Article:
23 years before the Civil Rights Act, Franklin Roosevelt issued an executive order that banned the federal government, including the armed forces, from discriminating on the basis of race, color, creed, or national origin. Now advocates are hoping president Obama will do something similarly radical for the lesbian, gay, bisexual and transgender community, and make it illegal, by executive order, for any company contracted by the federal government to discriminate on the basis of sexual orientation or gender identity.
Most Americans don't think such an order is necessary. Because nine in 10 Americans already think it's illegal to discriminate against LGBT Americans in the workplace, according to a June 2011 poll by the Center for American Progress. But those employees actually lack federal protections. In most parts of this country, employers can legally fire someone, deny them a promotion, or refuse to hire them for being gay.
LGBT advocates have been trying to change this for a long time. The Employment Non-Discrimination Act has been introduced to Congress almost every year since 1994, at first proposing protections for just gays and lesbians, and later including transgender Americans too. With Congress currently gridlocked, there's little chance of it becoming law in the current legislative season.
As Barney Frank (D-Mass.), the longtime lead sponsor of ENDA, put it in a press conference last November: "The only way you can get any law passed that fights discrimination based on sexual orientation and/or gender identity is if you have a Democratic president, House and Senate."
So lobbyists opted to skirt the House and Senate entirely, and went straight to the Democratic president. "The ultimate answer to the problem of discrimination against LGBT employees is for congress to pass the ENDA," Ian Thompson, a legislative representative for the American Civil Liberties Union, told AOL Jobs. "But we realize that the current time we're in right now, that's not going to make it all the way to the president's desk."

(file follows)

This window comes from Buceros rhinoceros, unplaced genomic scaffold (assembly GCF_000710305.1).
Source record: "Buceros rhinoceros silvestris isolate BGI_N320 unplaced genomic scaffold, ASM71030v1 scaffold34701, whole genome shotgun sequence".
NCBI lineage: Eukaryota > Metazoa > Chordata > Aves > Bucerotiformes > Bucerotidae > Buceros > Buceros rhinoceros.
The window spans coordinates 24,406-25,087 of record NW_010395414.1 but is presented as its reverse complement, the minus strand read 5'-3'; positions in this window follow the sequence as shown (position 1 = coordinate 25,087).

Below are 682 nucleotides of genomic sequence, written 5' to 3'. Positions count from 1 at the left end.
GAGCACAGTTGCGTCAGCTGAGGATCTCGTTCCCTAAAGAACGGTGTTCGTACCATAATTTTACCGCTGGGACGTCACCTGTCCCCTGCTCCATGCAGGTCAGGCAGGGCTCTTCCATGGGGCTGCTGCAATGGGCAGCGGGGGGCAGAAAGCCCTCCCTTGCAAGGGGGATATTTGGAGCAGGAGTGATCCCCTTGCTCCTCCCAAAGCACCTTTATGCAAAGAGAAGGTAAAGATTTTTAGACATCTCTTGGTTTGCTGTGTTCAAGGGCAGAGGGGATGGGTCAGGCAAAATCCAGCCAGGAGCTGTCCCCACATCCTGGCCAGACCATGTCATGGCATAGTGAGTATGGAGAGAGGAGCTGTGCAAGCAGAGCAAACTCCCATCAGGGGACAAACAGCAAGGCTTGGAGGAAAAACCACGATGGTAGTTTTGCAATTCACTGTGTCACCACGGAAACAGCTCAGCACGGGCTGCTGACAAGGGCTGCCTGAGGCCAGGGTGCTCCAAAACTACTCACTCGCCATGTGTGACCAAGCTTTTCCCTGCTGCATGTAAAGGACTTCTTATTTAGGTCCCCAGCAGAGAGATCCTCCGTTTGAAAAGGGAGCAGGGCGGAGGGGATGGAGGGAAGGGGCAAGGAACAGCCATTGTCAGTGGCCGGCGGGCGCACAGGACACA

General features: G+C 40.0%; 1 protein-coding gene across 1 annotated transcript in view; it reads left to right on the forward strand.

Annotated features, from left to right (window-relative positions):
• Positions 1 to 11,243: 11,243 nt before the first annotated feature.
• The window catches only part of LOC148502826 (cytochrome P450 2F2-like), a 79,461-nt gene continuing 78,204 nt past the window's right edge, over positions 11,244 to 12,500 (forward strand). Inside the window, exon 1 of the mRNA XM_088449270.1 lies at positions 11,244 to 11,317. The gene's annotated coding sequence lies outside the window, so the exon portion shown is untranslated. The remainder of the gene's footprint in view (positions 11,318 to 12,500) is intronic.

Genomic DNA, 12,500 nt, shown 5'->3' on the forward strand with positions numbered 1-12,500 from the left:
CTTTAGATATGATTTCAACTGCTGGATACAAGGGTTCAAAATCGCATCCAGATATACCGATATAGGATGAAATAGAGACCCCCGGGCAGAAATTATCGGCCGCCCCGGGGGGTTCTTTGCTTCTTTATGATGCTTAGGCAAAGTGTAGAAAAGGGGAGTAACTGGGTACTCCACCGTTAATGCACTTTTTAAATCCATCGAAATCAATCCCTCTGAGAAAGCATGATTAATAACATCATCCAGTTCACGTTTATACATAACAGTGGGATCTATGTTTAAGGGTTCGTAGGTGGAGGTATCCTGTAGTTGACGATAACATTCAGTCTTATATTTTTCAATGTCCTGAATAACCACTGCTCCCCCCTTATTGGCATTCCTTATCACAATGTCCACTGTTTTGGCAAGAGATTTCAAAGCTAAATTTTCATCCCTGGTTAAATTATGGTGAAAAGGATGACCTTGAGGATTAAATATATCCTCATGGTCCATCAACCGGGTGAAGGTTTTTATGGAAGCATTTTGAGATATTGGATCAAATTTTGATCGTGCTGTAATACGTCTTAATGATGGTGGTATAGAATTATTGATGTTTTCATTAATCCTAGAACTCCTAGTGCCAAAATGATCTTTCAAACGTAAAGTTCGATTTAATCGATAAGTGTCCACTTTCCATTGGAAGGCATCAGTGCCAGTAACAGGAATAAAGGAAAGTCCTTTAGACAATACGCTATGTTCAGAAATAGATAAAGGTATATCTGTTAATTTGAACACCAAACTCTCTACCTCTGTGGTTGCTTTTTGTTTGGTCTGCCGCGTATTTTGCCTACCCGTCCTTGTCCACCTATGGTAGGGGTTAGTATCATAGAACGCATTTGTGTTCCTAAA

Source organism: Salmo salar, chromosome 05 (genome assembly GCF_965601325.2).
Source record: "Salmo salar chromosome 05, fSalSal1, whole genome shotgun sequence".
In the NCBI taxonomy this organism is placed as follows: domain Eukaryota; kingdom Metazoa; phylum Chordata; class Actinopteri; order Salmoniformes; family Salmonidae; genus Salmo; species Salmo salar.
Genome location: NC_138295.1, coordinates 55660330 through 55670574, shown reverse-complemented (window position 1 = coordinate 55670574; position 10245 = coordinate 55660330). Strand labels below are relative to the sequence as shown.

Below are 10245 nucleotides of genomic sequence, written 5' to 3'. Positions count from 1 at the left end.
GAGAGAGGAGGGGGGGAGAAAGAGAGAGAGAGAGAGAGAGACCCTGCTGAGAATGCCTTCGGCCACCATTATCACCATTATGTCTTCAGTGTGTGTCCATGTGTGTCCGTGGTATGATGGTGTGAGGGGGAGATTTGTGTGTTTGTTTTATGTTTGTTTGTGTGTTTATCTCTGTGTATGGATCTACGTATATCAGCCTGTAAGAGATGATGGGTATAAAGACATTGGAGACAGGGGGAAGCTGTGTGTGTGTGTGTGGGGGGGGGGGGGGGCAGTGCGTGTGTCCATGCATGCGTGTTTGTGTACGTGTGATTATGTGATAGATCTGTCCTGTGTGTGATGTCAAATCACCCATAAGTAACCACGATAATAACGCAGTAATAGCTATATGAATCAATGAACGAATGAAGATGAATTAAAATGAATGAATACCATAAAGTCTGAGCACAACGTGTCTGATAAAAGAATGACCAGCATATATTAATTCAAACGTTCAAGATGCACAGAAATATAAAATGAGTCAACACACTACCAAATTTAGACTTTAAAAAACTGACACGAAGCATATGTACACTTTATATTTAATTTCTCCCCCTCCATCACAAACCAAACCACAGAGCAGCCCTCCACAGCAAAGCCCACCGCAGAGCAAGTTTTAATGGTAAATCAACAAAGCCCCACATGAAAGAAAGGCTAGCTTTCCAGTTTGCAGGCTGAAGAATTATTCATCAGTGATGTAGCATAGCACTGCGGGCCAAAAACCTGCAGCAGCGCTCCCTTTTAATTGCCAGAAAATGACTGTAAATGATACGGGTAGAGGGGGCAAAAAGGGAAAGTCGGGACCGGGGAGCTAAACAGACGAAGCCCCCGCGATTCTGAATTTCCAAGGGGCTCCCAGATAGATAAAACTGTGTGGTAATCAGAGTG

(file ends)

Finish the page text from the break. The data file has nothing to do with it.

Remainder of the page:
In mid-January, leading LGBT advocates sent Frank a 12-page proposal that explained why an executive order was the logical step forward. Soon after, they met with Frank's senior policy advisor, Diego Sanchez, to discuss the details, reports the gay news magazine Metro Weekly.
"The order is now at the White House," said Thompson. "If the president chooses to, he could sign this in theory tomorrow."
If the order became law, 11 million employees would suddenly be protected against sexual orientation discrimination, and an additional 16 million employees would be protected against discrimination on the basis of gender identity, according to a recent study from the Williams Institute, an LGBT research institution that is one of the main lobbyists for the order. This includes an estimated 400,000 to 600,000 lesbian, gay, bisexual and transgender Americans.
"For the first time in American history," said Thompson, "more than half of American workers would have legally binding workplace rights based on sexual orientation and gender identity."
But Thompson doesn't think the move would be particularly controversial. Not only do most Americans already believe these protections are in place, but 61 percent of federal contractors already ban discrimination against gays and lesbians, according to the Williams Institute report, compared to 51 percent of other companies. Thirty-eight percent of federal contractors ban discrimination on the basis of gender identity, in comparison to a quarter of other companies.
It's also good for business, Thompson points out. Anti-discrimination policies help companies attract and retain a wider range of talent, which may be why almost all Fortune 500 companies have protections in place for gays and lesbians.
Advocates are hopeful, but are well aware it's only the first step. "It's the opportunity to create a tipping-point moment for sexual orientation and gender identity," said Thompson.
It won't solve the fact that it's still legal to fire someone for being gay in 29 states -- that over a quarter of lesbians, gays and bisexuals have been harassed at work or lost their jobs because of their sexual orientation, according to one Williams Institute report -- and that gay men suffer a wage penalty of 11 to 30 percent, by various estimates.
Only the passage of ENDA can do that. Advocates just hope that LGBT workplace protections won't follow the same timeline as racial protections -- and not pass until more than two decades after an executive order.
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